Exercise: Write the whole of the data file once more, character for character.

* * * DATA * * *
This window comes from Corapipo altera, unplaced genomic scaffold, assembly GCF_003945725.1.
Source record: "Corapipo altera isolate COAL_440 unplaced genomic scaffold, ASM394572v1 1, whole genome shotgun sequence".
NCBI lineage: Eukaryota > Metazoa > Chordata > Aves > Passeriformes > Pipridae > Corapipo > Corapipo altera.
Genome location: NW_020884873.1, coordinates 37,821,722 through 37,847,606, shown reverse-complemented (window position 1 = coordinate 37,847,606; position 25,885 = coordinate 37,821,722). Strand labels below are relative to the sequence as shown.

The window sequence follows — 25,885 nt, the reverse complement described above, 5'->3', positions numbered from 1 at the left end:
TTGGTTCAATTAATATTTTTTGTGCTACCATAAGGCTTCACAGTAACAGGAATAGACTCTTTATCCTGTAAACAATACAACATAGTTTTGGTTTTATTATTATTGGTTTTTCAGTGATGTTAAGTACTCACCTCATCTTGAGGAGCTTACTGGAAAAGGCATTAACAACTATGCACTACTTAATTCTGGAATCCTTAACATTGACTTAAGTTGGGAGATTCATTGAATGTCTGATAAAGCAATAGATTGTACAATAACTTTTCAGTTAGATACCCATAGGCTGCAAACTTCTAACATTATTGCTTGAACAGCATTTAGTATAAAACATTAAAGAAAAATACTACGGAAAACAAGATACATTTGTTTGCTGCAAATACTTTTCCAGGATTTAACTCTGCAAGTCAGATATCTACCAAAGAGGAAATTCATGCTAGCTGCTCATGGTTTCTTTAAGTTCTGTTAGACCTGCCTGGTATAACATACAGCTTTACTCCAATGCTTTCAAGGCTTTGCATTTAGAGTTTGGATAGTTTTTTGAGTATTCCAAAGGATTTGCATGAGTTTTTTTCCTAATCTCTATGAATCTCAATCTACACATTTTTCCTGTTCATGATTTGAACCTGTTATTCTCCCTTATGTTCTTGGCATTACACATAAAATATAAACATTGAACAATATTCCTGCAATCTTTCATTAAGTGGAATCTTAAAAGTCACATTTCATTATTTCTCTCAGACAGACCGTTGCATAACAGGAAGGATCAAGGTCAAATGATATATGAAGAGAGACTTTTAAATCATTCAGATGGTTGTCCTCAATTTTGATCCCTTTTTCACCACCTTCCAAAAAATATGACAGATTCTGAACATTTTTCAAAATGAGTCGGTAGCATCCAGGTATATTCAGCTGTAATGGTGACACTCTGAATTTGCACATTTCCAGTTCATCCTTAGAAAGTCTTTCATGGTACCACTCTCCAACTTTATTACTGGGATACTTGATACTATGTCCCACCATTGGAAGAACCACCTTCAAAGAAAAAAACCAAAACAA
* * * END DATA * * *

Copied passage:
This window comes from Corapipo altera, unplaced genomic scaffold, assembly GCF_003945725.1.
Source record: "Corapipo altera isolate COAL_440 unplaced genomic scaffold, ASM394572v1 1, whole genome shotgun sequence".
NCBI lineage: Eukaryota > Metazoa > Chordata > Aves > Passeriformes > Pipridae > Corapipo > Corapipo altera.
Genome location: NW_020884873.1, coordinates 37,821,722 through 37,847,606, shown reverse-complemented (window position 1 = coordinate 37,847,606; position 25,885 = coordinate 37,821,722). Strand labels below are relative to the sequence as shown.

The window sequence follows — 25,885 nt, the reverse complement described above, 5'->3', positions numbered from 1 at the left end:
TTGGTTCAATTAATATTTTTTGTGCTACCATAAGGCTTCACAGTAACAGGAATAGACTCTTTATCCTGTAAACAATACAACATAGTTTTGGTTTTATTATTATTGGTTTTTCAGTGATGTTAAGTACTCACCTCATCTTGAGGAGCTTACTGGAAAAGGCATTAACAACTATGCACTACTTAATTCTGGAATCCTTAACATTGACTTAAGTTGGGAGATTCATTGAATGTCTGATAAAGCAATAGATTGTACAATAACTTTTCAGTTAGATACCCATAGGCTGCAAACTTCTAACATTATTGCTTGAACAGCATTTAGTATAAAACATTAAAGAAAAATACTACGGAAAACAAGATACATTTGTTTGCTGCAAATACTTTTCCAGGATTTAACTCTGCAAGTCAGATATCTACCAAAGAGGAAATTCATGCTAGCTGCTCATGGTTTCTTTAAGTTCTGTTAGACCTGCCTGGTATAACATACAGCTTTACTCCAATGCTTTCAAGGCTTTGCATTTAGAGTTTGGATAGTTTTTTGAGTATTCCAAAGGATTTGCATGAGTTTTTTTCCTAATCTCTATGAATCTCAATCTACACATTTTTCCTGTTCATGATTTGAACCTGTTATTCTCCCTTATGTTCTTGGCATTACACATAAAATATAAACATTGAACAATATTCCTGCAATCTTTCATTAAGTGGAATCTTAAAAGTCACATTTCATTATTTCTCTCAGACAGACCGTTGCATAACAGGAAGGATCAAGGTCAAATGATATATGAAGAGAGACTTTTAAATCATTCAGATGGTTGTCCTCAATTTTGATCCCTTTTTCACCACCTTCCAAAAAATATGACAGATTCTGAACATTTTTCAAAATGAGTCGGTAGCATCCAGGTATATTCAGCTGTAATGGTGACACTCTGAATTTGCACATTTCCAGTTCATCCTTAGAAAGTCTTTCATGGTACCACTCTCCAACTTTATTACTGGGATACTTGATACTATGTCCCACCATTGGAAGAACCACCTTCAAAGAAAAAAACCAAAACAA